day Scottish regiments being raised for the first time for that very purpose. We forget too that many influential Scots
were against the return of Stuart rule. Indeed the progressive Scots of the time looked - with good cause - towards the economic and
political benefits of union with England. Sadly this element in the history of the time has been obscured by populist sentiment,
and current Scottish nationalism. The sad fact is that the battle was a Scottish internal affair in many ways, Scot against
Scot, as well as the assertion of Hanoverian rule in England and Scotland.
The impact made by the Duke of Cumberland is illustrated by the panegyric given to
him by Hugh Blair at the opening of the General Assembly of the Church of Scotland shortly afterwards:
"When the proper season was come for God to assert his own cause, then he rais'd
up an illustrious deliverer, whom for a blessing to his country, he had prepared against a time of need. HIM, he crowned with
the graces of his right hand; to the conspicuous bravery of early youth, he added that conduct and wisdom, which, in others,
is the fruit only of long experience; and distinguish'd him with those qualities which render the Man, amiable; as well, as
the HERO, great: He sent him forth to be the terror of his foes, the confidence and love of his friends; and in the day of
danger and death, commanded the shields of angels to be spread around him!" (Quoted, James Buchan, "Capital
of the Mind, How Edinburgh Changed the World," John Murray, London, h.b.,436pp, published 2003, p.56)
For the Kirk, Culloden was a deliverance from the despotic monarchism many associated
with the Stuart dynasty, and from the corrupt and heretical Popishness the Presbyterians held exemplified by Bonnie Prince
Charlie and his family.
In England his popularity was such that the flower Dianthus barbatus
nigrescens, or Black Dianthus was named "Sweet William" after him, as well as the new barracks and settlements at Fort
William and Fort Augustus, either end of the Great Glen. In Scotland the flower was renamed "Stinking Willy" after him, a
remembrance of the appalling massacre he instigated at Culloden.
The hearts of many Scots remain loyal to the Prince however. Indeed the
terible events of Culloden and its aftermath certainly provide a point in time at which the decline of the ancient Highland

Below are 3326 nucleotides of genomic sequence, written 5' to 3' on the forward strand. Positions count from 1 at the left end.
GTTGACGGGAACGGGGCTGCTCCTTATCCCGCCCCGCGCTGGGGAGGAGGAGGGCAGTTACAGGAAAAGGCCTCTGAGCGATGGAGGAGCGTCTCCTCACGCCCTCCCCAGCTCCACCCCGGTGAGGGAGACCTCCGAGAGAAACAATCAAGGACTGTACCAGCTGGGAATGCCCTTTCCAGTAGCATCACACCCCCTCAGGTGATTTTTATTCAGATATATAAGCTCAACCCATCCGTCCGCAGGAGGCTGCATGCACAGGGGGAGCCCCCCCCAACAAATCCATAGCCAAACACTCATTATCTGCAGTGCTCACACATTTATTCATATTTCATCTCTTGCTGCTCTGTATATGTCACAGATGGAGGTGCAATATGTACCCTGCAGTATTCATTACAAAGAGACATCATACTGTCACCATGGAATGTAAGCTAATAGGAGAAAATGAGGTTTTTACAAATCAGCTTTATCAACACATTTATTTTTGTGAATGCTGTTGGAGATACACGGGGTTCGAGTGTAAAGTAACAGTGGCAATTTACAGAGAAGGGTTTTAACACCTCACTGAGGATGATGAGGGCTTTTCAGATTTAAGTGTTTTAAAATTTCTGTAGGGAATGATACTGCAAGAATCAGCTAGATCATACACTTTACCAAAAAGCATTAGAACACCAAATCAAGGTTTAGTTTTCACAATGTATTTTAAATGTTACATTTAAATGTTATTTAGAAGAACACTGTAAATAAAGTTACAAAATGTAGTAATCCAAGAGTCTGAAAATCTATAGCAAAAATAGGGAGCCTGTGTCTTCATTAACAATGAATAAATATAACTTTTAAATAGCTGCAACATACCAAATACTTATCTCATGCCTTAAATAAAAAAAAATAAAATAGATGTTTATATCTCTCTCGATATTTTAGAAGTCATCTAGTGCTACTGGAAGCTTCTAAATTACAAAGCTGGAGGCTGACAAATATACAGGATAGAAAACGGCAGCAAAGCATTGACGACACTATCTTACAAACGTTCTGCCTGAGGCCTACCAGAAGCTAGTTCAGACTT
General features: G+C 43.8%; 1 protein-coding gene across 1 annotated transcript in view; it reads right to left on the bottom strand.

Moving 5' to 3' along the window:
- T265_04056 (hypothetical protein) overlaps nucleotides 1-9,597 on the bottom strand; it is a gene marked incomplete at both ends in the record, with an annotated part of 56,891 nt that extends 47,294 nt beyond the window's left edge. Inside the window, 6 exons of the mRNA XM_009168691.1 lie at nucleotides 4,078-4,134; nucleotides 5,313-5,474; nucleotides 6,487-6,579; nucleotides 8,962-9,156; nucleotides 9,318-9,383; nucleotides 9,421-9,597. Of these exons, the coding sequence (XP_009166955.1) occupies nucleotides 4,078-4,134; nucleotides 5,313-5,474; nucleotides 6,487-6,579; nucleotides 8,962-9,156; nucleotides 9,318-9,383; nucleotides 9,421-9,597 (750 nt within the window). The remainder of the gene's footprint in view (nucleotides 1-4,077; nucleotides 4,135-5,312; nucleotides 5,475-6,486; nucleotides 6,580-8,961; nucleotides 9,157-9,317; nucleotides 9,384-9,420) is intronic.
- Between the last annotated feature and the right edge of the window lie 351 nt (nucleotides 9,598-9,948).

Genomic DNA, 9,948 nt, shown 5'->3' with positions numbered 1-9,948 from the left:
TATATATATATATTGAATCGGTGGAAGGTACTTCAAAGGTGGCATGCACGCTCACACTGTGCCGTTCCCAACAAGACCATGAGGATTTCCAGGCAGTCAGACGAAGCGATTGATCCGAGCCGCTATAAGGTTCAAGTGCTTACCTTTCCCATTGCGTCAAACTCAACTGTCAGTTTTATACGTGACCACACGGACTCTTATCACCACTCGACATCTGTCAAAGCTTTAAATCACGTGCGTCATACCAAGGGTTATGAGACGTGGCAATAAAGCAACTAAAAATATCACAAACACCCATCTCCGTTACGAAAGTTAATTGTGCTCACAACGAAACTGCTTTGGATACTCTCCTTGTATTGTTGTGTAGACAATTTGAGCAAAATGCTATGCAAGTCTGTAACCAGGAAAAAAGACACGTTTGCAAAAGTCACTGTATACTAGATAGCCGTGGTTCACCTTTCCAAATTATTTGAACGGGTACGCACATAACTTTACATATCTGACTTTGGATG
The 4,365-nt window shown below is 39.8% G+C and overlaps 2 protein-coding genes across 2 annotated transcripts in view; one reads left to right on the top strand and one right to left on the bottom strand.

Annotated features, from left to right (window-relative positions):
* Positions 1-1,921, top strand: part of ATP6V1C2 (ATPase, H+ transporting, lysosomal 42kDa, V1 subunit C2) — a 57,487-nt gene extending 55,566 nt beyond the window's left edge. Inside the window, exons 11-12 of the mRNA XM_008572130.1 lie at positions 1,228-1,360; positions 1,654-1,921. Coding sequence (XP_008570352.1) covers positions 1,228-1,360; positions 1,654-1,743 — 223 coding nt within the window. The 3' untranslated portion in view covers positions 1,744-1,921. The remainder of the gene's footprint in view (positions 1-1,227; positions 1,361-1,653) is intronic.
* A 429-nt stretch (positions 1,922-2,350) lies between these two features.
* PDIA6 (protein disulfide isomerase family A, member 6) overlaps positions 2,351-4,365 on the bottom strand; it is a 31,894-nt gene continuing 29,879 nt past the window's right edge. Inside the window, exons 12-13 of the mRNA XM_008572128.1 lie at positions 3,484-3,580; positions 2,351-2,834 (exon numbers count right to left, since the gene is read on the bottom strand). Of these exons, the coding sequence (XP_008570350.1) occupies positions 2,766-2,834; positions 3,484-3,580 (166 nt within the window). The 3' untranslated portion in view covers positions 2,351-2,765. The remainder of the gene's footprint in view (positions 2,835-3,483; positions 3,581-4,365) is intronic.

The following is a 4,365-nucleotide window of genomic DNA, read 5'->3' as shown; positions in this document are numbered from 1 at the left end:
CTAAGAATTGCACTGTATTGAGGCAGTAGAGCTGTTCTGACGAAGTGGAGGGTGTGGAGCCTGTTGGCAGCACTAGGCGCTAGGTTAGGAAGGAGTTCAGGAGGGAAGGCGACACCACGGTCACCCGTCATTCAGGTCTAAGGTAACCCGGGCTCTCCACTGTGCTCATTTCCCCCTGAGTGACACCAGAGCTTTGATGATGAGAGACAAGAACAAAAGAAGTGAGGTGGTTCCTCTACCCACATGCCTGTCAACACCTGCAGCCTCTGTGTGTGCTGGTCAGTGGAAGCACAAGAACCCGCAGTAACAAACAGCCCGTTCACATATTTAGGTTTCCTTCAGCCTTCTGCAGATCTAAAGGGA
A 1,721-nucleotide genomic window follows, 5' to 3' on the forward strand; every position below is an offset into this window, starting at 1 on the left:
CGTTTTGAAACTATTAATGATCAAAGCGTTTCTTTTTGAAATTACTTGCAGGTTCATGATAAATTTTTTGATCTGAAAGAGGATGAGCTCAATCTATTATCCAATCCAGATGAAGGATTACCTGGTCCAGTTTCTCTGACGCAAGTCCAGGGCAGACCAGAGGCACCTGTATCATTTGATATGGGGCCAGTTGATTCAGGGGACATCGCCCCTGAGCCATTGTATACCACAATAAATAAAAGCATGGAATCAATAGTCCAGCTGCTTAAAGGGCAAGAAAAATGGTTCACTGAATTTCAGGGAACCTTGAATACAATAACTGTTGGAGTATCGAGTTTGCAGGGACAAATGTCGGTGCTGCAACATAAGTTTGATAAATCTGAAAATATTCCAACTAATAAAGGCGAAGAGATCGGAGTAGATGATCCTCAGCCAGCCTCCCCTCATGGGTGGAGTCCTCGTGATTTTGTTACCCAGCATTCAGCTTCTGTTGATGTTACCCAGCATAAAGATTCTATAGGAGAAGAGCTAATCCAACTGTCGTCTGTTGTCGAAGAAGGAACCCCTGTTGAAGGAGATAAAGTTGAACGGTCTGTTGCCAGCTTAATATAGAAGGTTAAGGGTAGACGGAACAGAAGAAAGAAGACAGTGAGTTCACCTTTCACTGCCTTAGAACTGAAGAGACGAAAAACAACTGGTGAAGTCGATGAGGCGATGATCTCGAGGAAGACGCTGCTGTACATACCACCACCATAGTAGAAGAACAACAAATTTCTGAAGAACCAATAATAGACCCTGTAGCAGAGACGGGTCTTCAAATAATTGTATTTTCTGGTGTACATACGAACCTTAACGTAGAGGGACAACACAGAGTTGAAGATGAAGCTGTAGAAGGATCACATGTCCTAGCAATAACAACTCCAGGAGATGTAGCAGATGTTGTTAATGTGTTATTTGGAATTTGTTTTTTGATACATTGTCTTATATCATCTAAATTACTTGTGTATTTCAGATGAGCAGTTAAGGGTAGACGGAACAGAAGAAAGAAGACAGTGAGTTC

way of life, and the strong influence of the Highland chiefs in political life north of the Border, were ended.
He was prominent in politics for many years, having the experience of being
both in favour and out it. Perhaps fortunately at the time of his death he had recovered much of the popular acclaim he had
gained earlier in life.
After the battle the Duke had become the Ranger of Windsor Forest and the
Great Park residing at Cumberland Lodge. He created "Virginia Water" and was well-known for breeding racehorses.
Perhaps the best known of his horses was the noted "Eclipse." This
stallion's prowess gave rise to the saying "Eclipse first, the rest nowhere!" The horse won all its eighteen races in 1769
and 1770 winning by margins of over ten lengths and as many as twenty lengths. The horse was never defeated nor even headed.
He was never whipped, it is said, nor did his jockey ever have recourse to using his spurs. This being so, it is not
surprising that he is considered by many to have been the greatest racehorse of all time. He was retired because of a
lack of suitable opposition. As a stallion at stud he sired three out of the first five Derby winners. Of modern racehorses
some 90% trace their blood to Eclipse through the male line.Sadly, Eclipse being foaled in 1764, all happened after the
Thorpe as part of the outer property of Windsor Castle and the
Great Park was a natural place for the interment of the Duke as its Ranger. It
is perhaps fitting, too, that a man whose remembrance is so divided should be buried half in the church and half out of it!
The Duke's favourite man-servant, some would say also his lover,
is buried in the churchyard but across his master's feet.